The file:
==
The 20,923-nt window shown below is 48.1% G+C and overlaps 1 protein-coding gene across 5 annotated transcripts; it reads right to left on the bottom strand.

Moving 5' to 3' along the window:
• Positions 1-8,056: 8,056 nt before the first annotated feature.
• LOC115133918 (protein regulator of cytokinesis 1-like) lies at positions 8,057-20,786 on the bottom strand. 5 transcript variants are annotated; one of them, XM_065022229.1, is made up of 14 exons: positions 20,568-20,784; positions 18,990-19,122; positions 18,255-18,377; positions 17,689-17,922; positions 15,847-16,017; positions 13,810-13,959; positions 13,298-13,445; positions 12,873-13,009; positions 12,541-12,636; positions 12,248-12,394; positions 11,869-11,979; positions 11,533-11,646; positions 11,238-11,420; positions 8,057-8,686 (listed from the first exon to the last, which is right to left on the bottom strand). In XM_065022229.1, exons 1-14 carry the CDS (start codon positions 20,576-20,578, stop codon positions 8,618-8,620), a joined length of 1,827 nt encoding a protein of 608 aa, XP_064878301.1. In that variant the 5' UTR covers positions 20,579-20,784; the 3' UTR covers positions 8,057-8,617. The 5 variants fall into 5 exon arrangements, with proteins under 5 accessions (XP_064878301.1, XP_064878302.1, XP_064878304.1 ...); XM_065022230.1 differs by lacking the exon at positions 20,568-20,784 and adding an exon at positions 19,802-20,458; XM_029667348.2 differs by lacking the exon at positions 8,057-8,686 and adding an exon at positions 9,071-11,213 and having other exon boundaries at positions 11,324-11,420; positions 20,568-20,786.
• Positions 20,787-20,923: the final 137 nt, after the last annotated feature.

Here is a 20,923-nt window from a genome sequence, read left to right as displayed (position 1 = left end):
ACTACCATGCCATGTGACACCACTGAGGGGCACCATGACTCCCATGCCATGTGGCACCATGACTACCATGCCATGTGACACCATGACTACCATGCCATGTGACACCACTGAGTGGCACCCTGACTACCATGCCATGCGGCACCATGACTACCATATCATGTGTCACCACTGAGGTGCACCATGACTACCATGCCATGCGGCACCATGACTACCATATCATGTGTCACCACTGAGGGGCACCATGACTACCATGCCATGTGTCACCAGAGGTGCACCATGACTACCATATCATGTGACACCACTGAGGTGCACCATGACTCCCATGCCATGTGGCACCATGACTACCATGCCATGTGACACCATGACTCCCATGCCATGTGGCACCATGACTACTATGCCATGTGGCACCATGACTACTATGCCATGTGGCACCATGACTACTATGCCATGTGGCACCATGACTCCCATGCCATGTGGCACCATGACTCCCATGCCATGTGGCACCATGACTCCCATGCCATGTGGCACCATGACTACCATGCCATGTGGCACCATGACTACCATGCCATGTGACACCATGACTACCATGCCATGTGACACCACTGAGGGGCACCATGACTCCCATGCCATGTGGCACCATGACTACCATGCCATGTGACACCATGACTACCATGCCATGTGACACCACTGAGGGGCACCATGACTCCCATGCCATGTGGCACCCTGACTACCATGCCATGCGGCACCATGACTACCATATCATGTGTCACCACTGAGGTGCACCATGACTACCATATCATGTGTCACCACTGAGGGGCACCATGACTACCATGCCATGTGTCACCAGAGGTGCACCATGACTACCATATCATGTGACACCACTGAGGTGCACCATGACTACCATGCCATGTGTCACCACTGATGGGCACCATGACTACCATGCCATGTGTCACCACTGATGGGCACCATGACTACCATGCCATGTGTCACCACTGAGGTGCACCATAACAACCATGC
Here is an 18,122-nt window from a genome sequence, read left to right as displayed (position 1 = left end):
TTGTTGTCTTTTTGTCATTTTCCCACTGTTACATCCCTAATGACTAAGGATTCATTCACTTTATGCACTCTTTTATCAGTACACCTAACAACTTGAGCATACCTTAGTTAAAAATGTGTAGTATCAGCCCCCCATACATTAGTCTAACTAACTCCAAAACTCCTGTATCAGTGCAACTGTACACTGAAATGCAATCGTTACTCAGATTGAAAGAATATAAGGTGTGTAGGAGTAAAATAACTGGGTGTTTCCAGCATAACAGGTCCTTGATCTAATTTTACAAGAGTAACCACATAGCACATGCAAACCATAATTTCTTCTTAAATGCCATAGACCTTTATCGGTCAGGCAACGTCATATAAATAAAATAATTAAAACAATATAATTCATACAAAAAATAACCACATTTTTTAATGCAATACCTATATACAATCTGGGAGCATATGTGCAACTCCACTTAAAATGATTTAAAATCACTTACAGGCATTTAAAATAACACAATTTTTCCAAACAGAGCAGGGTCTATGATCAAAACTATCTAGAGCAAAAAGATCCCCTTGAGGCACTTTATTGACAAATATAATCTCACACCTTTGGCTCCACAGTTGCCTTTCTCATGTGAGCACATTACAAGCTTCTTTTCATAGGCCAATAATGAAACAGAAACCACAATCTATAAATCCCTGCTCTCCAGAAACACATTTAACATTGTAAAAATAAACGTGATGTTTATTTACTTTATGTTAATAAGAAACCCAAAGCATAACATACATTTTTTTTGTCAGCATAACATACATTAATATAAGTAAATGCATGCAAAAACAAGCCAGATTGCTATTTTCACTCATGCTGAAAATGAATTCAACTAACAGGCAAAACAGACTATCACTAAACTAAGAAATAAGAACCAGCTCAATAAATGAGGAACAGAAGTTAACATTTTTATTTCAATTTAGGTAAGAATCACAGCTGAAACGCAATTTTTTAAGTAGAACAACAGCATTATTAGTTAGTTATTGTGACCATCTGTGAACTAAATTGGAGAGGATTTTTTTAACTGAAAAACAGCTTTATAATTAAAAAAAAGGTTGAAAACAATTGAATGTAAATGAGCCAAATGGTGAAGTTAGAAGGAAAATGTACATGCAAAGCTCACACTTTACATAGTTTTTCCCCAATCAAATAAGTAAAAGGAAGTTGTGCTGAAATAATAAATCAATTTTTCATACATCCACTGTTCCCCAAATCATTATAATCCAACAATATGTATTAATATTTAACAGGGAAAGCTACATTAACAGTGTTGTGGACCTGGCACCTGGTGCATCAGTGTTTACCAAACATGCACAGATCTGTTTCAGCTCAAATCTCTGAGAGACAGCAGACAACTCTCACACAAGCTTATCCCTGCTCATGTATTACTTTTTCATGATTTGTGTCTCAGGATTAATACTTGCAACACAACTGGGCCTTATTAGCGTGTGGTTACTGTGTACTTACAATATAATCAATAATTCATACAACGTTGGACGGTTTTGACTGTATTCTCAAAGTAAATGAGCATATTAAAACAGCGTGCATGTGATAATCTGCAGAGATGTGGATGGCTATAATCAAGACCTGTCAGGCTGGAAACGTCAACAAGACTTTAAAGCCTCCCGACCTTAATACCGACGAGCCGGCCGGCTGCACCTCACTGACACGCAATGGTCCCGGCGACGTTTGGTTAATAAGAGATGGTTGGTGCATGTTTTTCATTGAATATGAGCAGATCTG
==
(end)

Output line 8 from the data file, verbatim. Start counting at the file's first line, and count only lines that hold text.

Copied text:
Here is an 18,122-nt window from a genome sequence, read left to right as displayed (position 1 = left end):